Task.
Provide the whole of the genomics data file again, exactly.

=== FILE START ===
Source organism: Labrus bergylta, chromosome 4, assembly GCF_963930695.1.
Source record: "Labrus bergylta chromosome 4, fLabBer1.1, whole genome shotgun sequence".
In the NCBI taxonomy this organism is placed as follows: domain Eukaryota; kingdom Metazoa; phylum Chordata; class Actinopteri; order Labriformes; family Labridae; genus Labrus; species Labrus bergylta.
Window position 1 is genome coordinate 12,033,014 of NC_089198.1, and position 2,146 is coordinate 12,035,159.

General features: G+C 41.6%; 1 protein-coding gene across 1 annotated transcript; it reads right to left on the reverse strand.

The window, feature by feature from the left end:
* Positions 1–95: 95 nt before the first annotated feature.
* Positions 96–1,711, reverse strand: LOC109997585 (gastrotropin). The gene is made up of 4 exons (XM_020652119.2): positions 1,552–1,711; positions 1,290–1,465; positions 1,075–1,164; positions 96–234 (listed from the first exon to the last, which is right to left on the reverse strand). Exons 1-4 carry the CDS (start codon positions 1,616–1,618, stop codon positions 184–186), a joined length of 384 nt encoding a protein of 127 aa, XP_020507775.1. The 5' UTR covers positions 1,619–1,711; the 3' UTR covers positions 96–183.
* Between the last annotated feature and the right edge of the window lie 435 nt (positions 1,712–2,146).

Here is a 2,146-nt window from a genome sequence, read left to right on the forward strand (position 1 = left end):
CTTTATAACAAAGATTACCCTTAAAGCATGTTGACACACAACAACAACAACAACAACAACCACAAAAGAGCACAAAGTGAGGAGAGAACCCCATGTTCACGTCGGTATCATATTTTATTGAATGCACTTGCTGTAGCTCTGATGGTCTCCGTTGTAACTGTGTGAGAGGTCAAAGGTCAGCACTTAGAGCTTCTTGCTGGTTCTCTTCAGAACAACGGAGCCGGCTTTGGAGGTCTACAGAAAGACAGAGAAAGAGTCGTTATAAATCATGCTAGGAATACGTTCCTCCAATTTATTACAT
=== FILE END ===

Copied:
Source organism: Labrus bergylta, chromosome 4, assembly GCF_963930695.1.
Source record: "Labrus bergylta chromosome 4, fLabBer1.1, whole genome shotgun sequence".
In the NCBI taxonomy this organism is placed as follows: domain Eukaryota; kingdom Metazoa; phylum Chordata; class Actinopteri; order Labriformes; family Labridae; genus Labrus; species Labrus bergylta.
Window position 1 is genome coordinate 12,033,014 of NC_089198.1, and position 2,146 is coordinate 12,035,159.

General features: G+C 41.6%; 1 protein-coding gene across 1 annotated transcript; it reads right to left on the reverse strand.

The window, feature by feature from the left end:
* Positions 1–95: 95 nt before the first annotated feature.
* Positions 96–1,711, reverse strand: LOC109997585 (gastrotropin). The gene is made up of 4 exons (XM_020652119.2): positions 1,552–1,711; positions 1,290–1,465; positions 1,075–1,164; positions 96–234 (listed from the first exon to the last, which is right to left on the reverse strand). Exons 1-4 carry the CDS (start codon positions 1,616–1,618, stop codon positions 184–186), a joined length of 384 nt encoding a protein of 127 aa, XP_020507775.1. The 5' UTR covers positions 1,619–1,711; the 3' UTR covers positions 96–183.
* Between the last annotated feature and the right edge of the window lie 435 nt (positions 1,712–2,146).

Here is a 2,146-nt window from a genome sequence, read left to right on the forward strand (position 1 = left end):
CTTTATAACAAAGATTACCCTTAAAGCATGTTGACACACAACAACAACAACAACAACAACCACAAAAGAGCACAAAGTGAGGAGAGAACCCCATGTTCACGTCGGTATCATATTTTATTGAATGCACTTGCTGTAGCTCTGATGGTCTCCGTTGTAACTGTGTGAGAGGTCAAAGGTCAGCACTTAGAGCTTCTTGCTGGTTCTCTTCAGAACAACGGAGCCGGCTTTGGAGGTCTACAGAAAGACAGAGAAAGAGTCGTTATAAATCATGCTAGGAATACGTTCCTCCAATTTATTACAT